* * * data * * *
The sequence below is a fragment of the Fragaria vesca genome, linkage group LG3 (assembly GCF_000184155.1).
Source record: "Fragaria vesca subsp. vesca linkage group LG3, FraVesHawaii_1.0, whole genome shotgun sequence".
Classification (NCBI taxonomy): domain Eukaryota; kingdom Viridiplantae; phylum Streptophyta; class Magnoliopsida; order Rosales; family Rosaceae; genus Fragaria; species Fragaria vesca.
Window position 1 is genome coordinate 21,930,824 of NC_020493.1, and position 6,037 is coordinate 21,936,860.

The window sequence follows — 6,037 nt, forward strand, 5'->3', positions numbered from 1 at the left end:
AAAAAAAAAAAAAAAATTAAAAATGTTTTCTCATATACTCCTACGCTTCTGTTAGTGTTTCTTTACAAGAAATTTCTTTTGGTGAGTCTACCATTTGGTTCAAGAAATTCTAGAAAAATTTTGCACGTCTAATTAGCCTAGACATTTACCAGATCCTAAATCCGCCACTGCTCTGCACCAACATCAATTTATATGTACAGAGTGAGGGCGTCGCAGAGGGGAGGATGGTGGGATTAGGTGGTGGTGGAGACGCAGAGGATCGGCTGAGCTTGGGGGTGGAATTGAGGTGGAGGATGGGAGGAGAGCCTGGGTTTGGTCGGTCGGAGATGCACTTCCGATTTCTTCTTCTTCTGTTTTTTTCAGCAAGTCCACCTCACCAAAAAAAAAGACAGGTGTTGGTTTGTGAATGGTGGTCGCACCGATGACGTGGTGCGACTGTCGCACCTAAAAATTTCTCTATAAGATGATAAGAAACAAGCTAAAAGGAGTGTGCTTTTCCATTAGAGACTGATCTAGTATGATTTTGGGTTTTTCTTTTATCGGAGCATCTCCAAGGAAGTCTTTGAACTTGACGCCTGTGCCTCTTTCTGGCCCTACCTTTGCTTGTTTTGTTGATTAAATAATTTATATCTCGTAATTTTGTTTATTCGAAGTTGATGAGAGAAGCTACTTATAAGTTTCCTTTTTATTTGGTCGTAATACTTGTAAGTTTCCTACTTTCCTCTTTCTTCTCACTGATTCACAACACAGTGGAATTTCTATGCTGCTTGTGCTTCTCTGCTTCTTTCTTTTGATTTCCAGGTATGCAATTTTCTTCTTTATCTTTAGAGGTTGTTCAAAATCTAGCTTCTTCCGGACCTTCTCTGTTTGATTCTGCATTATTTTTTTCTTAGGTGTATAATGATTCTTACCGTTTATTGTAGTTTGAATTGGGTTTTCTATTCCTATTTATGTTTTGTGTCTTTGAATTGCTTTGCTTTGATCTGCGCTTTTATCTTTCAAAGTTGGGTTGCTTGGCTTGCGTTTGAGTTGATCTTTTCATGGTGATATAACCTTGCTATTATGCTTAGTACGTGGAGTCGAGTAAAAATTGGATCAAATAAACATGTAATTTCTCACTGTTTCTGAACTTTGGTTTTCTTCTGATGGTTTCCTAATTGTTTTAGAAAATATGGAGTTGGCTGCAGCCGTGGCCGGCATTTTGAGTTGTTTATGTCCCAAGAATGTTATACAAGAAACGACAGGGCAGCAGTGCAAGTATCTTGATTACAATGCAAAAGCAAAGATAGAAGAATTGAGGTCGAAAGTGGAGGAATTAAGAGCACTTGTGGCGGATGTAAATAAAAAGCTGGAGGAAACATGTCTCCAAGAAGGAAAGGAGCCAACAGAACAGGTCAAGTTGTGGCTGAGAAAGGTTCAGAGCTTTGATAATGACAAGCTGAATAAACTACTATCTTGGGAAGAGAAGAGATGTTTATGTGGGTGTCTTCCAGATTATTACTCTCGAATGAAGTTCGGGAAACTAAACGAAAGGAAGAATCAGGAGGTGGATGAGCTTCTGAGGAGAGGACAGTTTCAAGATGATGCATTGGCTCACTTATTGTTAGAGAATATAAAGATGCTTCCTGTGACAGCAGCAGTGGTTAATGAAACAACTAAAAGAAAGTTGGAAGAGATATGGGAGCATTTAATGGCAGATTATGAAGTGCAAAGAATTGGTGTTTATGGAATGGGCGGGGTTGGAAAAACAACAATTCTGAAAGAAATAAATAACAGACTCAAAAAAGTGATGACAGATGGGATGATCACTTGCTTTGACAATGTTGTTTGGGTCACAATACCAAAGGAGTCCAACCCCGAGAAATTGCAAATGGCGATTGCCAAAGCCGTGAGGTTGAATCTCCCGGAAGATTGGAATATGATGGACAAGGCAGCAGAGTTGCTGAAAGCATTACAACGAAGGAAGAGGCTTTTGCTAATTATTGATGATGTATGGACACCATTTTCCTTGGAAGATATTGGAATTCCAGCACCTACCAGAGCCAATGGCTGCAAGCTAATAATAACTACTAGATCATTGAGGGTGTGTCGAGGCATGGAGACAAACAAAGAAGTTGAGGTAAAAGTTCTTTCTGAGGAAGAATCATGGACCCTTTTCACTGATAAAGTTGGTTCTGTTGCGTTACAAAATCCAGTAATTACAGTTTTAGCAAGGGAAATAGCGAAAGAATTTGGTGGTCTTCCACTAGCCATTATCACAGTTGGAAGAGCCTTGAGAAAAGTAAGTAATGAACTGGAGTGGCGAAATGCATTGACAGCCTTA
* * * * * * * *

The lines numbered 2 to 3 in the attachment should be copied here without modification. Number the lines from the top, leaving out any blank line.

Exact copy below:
Source record: "Fragaria vesca subsp. vesca linkage group LG3, FraVesHawaii_1.0, whole genome shotgun sequence".
Classification (NCBI taxonomy): domain Eukaryota; kingdom Viridiplantae; phylum Streptophyta; class Magnoliopsida; order Rosales; family Rosaceae; genus Fragaria; species Fragaria vesca.